I promised to share the guest blogs I wrote and posted during my virtual book tour for My Dearest Mr. Darcy. I will pop one in from time to time over the subsequent month, starting with this one that I wrote for Blodeuedd at Book Girl of Mur-y-Castell. I hope you enjoy the excitement of a Regency thriller with an excerpt and some history thrown in as well. Read on, but don’t turn out the lights…..
A collective breath was taken, but released in a rush as another apparition emerged. A woman in trailing garments, face beautiful initially but incrementally morphing into an old crone bent and wrinkled, her elaborate dress falling into rags as her old face decayed before their eyes until only a skeleton in strips of moldy cloth remained. She moved over their heads as she decomposed, skeletal form joining the now visible skeletons positioned all about the stage, or rather what had been the stage, but was now a cemetery replete with crypts and headstones. One by one the dead rose, walking on spindly legs, speaking from lipless mouths, empty sockets roving over the crowd.
Are you frightened? White knuckles gripping your chair edge? Perhaps not. After all, we live in the age of slasher/blood and gore movies galore. But imagine it is 1817. You are in a theatre usually reserved for opera performances and ballets, it is pitch black with eerie music rising from the orchestra pit, and you are witnessing a marvel never seen before. Ghostly visions mysteriously projected from hidden spaces under the stage float and move across the floor and over your head. Scenes from novels are brought to vivid life before your eyes. Monsters never imagined are growling at you, beating their wings, and dripping blood.
Now, before you get the idea that I write horror novels or have taken Jane Austen’s beloved couple where only vampires and zombies dare to tread, allow me to explain! My happily-ever-after, marital bliss saga that recounts the life of Fitzwilliam and Elizabeth Darcy is largely hearts and roses. But along with the romance, I delve deeply into the history of Regency Era England. Nothing pleases me more than discovering some fascinating tidbit of history. Thus, when the blissful lovers traveled to a seaside resort for a romantic holiday, I searched long and hard to learn what they might have done for entertainment. Amid the delights of writing in adventures in seabathing, hot air balloons, silhouette parties, sight seeing castles, and horse racing, I stumbled across magic lantern shows.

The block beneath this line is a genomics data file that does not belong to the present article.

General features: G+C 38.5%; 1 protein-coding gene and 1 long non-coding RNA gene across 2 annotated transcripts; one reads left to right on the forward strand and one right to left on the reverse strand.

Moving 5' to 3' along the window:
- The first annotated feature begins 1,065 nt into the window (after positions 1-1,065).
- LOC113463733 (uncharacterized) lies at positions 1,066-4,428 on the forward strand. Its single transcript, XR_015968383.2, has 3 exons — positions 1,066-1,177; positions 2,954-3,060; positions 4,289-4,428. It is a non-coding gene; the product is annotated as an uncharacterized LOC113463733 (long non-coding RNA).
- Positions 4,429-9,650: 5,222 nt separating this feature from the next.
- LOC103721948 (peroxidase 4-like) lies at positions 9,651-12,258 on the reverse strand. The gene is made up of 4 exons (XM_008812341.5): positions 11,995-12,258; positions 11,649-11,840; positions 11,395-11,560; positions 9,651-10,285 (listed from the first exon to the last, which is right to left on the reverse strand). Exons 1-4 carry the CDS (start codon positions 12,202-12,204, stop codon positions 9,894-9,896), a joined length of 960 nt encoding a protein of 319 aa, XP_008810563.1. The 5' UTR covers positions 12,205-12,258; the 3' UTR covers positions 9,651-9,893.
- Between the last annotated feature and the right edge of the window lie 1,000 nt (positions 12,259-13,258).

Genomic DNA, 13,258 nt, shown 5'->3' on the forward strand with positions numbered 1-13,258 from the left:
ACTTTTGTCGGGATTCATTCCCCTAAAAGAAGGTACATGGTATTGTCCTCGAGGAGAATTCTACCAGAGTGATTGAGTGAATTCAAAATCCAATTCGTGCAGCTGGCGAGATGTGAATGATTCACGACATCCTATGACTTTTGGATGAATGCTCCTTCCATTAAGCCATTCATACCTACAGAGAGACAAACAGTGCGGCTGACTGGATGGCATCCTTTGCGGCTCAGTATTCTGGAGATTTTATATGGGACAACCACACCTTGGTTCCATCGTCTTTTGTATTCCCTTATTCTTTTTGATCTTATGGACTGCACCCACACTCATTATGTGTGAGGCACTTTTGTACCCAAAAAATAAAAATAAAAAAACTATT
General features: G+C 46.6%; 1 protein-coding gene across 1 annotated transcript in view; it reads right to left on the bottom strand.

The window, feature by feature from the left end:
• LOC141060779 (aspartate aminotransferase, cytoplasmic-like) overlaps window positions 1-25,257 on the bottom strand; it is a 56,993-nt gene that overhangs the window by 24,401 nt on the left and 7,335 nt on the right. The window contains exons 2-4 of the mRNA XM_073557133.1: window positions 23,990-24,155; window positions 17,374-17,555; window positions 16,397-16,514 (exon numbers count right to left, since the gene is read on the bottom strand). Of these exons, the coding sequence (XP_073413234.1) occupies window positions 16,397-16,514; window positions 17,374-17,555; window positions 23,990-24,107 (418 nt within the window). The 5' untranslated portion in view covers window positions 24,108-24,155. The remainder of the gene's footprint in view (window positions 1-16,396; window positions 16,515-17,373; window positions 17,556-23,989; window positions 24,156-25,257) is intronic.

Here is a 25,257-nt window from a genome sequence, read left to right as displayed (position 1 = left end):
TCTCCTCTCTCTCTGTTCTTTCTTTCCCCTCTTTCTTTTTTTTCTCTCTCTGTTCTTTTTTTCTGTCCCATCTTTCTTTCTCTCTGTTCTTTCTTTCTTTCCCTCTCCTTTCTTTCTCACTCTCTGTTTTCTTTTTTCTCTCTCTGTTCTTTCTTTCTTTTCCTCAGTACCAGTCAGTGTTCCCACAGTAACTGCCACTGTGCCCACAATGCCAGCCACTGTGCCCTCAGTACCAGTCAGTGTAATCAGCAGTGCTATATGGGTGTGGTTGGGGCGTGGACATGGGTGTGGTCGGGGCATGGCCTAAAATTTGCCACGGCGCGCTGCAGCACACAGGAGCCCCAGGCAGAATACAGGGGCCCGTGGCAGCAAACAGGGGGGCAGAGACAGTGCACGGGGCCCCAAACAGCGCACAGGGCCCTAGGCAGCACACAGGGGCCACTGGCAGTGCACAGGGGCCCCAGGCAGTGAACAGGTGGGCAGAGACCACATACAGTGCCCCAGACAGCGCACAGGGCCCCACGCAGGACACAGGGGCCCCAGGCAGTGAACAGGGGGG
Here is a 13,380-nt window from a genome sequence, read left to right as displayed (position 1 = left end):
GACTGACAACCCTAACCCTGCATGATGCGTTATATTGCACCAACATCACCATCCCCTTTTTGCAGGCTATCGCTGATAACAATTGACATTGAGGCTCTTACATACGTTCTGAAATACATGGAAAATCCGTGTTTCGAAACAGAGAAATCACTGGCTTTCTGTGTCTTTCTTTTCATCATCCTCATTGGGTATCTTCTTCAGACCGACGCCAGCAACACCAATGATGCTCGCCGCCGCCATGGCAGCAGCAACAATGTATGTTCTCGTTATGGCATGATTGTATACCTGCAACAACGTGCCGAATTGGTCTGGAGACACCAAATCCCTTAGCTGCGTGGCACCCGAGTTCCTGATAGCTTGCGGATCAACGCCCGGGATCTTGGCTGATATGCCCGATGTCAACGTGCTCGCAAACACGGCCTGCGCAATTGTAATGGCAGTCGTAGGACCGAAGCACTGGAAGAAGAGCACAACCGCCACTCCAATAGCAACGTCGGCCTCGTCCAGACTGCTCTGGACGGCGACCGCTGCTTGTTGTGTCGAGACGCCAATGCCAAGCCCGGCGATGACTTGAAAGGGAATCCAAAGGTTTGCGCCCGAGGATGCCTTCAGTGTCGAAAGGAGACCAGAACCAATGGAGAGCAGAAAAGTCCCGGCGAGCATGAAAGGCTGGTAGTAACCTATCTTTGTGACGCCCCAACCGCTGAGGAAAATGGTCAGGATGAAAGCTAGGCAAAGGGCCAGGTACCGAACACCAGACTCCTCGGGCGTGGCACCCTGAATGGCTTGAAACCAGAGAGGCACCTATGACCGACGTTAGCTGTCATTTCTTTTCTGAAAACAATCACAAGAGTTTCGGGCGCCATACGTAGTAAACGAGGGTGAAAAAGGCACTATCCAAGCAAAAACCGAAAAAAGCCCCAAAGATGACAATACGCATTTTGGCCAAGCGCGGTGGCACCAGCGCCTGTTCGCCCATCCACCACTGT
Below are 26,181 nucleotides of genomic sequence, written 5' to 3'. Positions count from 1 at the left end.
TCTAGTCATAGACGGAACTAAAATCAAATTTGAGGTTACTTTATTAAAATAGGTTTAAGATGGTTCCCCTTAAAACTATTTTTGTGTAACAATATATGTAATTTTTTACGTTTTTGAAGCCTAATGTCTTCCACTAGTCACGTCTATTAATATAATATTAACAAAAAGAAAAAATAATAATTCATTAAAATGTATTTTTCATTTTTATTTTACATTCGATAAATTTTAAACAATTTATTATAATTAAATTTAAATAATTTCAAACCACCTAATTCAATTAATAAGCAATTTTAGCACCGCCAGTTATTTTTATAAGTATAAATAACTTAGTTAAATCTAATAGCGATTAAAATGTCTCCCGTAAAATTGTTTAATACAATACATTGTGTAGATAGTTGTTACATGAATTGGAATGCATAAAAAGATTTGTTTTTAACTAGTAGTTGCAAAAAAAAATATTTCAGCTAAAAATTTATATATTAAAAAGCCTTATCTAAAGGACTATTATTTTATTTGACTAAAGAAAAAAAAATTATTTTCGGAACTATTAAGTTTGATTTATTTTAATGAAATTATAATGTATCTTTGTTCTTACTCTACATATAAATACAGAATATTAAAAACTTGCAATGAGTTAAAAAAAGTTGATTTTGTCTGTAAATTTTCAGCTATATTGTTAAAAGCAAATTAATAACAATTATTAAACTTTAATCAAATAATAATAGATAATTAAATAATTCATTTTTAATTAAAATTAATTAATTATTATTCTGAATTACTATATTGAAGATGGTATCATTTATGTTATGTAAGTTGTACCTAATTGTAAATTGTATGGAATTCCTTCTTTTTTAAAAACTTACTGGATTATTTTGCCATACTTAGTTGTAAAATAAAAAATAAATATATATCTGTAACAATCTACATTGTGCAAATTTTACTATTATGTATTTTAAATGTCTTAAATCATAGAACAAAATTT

Simply put, magic lantern shows are the grandfather of motion pictures. Using techniques of optics and illusion dating back to Aristotle and Da Vinci, ingenious inventors in the sixteenth to seventeenth centuries further perfected the art of casting lights and shadows to form images. Candles, oil lamps, and limelight were used to illuminate. And, yes, that is where the term “limelight” for being the center of attention comes from. The magic lantern itself was an actual machine or device that used the light to cast images painted on glass slides onto the wall. Over the decades there were dozens of different apparatus invented, some large and others quite small. The slides were pulled through the magic lantern rapidly as stories unfolded upon the wall to riveted crowds paying a modest fee. A simple Google search on “magic lantern” will yield pages of websites giving detailed history on this incredible device that, if never invented, would mean we would still only have books to read! Some may argue that that would be a good thing, but we shall save that for another discussion, okay?
In 1798 France, in the ashes of the horrors seen during the Revolution, a man named Etienne Gaspard Robert, a professor of physics, created an improved version with moving slides that projected the images onto clouds of smoke. Using unique moveable sliders that changed the size of the image seamlessly and allowed it to move as if real, ventriloquism, and music he cleverly capitalized on the superstitions of people in those days, and the remaining bloodlust, to create a show that would rival Clive Barker for frights!
Phantasmagoria – as he titled his shows – took magic lantern performances to a whole new level and catapulted the craze. By 1803 spinoff Phantasmagoria shows were all over Europe. Even, in my imagination, popping up in Great Yarmouth so Darcy and Lizzy could view the spectacle. And there is nothing quite like a scary show to make lovers cling to each other, is there? Ha!
With all the interesting historical facts and intriguing inventions I uncover, I can’t resist writing them in. In the case of the Darcys being “entertained” by a Phantasmagoria show, I stretched even further. Reading through numerous articles that gave scene-by-scene descriptions of such shows, including the original ones by Robert, I created my own in vivid, scary detail. I have no intention of writing horror novels, so Stephen King can breathe easy, but this sure was fun!